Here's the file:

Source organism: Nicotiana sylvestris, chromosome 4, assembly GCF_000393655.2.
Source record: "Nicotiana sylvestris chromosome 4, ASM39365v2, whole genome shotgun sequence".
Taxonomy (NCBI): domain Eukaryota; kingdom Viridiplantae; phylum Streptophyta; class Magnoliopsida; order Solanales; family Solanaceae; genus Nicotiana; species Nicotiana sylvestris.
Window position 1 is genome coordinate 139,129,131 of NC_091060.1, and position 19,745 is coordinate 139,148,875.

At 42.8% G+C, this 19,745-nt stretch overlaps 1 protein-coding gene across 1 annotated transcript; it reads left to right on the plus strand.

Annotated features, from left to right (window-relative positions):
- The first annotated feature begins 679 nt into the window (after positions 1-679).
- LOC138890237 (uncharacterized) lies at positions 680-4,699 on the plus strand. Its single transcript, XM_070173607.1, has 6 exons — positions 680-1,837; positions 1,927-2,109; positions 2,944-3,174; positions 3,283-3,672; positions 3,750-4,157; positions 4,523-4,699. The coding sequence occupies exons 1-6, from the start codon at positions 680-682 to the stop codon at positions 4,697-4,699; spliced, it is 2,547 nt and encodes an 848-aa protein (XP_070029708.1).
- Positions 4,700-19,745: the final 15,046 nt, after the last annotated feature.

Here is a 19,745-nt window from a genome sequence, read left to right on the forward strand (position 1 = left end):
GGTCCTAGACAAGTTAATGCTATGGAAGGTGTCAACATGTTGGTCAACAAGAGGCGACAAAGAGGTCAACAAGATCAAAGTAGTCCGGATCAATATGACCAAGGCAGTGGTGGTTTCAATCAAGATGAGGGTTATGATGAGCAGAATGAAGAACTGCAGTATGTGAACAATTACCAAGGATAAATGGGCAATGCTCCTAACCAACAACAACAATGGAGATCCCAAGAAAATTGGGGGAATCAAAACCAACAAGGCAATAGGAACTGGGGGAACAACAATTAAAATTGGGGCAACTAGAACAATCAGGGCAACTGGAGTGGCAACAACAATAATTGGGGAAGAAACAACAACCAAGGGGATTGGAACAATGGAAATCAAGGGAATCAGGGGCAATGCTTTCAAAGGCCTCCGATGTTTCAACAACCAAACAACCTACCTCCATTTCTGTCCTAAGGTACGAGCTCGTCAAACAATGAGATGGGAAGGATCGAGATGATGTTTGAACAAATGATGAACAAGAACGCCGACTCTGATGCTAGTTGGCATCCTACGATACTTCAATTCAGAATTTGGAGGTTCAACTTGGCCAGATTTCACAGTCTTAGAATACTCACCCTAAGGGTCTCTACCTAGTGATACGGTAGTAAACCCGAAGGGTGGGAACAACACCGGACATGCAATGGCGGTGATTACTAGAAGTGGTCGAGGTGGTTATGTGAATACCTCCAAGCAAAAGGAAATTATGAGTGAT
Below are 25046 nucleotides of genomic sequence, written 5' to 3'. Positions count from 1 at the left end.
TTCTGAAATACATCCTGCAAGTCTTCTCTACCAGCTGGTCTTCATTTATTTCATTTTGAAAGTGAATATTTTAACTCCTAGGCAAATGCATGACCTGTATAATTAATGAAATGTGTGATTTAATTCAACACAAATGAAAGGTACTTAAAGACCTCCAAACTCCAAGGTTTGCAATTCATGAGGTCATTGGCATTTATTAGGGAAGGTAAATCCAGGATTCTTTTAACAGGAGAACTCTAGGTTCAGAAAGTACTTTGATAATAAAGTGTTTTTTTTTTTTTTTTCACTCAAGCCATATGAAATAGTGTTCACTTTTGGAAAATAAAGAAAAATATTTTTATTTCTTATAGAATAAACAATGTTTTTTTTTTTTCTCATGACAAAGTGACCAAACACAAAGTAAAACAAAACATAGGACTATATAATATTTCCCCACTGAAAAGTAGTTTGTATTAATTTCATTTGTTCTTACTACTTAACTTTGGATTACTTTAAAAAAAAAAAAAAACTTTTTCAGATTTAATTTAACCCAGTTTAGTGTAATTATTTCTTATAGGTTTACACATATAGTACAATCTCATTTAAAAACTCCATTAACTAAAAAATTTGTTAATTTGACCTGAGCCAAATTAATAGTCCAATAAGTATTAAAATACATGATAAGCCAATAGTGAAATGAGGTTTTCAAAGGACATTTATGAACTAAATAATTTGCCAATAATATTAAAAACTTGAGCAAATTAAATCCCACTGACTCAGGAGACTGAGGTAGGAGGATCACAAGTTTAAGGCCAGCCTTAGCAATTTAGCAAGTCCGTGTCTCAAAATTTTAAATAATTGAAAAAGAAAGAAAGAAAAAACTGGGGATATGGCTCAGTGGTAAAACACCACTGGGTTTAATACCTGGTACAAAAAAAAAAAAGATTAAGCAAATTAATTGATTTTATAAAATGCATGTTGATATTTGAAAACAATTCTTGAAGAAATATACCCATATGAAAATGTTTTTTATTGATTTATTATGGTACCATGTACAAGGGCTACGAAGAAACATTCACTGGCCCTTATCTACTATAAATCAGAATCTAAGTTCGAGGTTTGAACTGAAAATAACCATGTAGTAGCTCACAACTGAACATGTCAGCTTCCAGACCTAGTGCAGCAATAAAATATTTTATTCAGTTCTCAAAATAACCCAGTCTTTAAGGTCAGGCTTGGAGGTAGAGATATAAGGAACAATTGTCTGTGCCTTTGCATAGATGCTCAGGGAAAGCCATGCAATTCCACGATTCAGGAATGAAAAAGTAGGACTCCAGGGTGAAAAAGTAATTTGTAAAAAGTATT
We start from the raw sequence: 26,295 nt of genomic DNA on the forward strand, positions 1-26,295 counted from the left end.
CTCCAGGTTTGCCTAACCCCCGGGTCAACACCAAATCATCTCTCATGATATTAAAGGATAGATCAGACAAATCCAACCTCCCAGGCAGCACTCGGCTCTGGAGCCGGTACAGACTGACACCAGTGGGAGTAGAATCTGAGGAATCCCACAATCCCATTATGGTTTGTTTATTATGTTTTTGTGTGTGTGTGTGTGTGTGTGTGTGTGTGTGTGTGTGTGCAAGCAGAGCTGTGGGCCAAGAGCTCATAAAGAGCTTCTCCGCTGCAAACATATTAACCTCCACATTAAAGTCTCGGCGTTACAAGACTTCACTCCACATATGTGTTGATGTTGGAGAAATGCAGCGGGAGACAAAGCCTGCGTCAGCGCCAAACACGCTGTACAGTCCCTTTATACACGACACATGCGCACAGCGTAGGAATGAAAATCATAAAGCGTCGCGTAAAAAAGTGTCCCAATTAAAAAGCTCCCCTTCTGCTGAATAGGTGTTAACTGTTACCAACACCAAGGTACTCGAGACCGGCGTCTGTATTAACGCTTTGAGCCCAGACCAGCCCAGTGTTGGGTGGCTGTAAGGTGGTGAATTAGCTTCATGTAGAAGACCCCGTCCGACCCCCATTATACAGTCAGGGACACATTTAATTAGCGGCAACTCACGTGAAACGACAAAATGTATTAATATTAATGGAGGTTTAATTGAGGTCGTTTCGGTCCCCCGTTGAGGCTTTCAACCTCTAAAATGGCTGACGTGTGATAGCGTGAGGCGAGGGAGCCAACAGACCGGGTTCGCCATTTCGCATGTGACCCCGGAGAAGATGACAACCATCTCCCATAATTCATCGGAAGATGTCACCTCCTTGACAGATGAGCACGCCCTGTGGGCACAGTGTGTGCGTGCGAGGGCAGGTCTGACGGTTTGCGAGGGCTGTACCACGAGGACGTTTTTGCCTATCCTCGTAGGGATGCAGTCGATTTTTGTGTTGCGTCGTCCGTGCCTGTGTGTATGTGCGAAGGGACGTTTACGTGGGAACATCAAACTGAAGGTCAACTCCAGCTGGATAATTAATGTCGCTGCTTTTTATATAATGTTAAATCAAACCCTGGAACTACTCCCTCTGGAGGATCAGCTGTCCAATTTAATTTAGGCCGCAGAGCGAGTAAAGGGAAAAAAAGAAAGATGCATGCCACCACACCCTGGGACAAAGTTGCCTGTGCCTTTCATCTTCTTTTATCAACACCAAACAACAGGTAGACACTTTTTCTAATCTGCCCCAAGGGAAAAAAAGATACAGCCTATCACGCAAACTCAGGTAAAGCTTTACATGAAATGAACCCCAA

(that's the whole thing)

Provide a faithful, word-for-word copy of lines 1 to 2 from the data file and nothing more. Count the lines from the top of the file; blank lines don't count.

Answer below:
Source organism: Nicotiana sylvestris, chromosome 4, assembly GCF_000393655.2.
Source record: "Nicotiana sylvestris chromosome 4, ASM39365v2, whole genome shotgun sequence".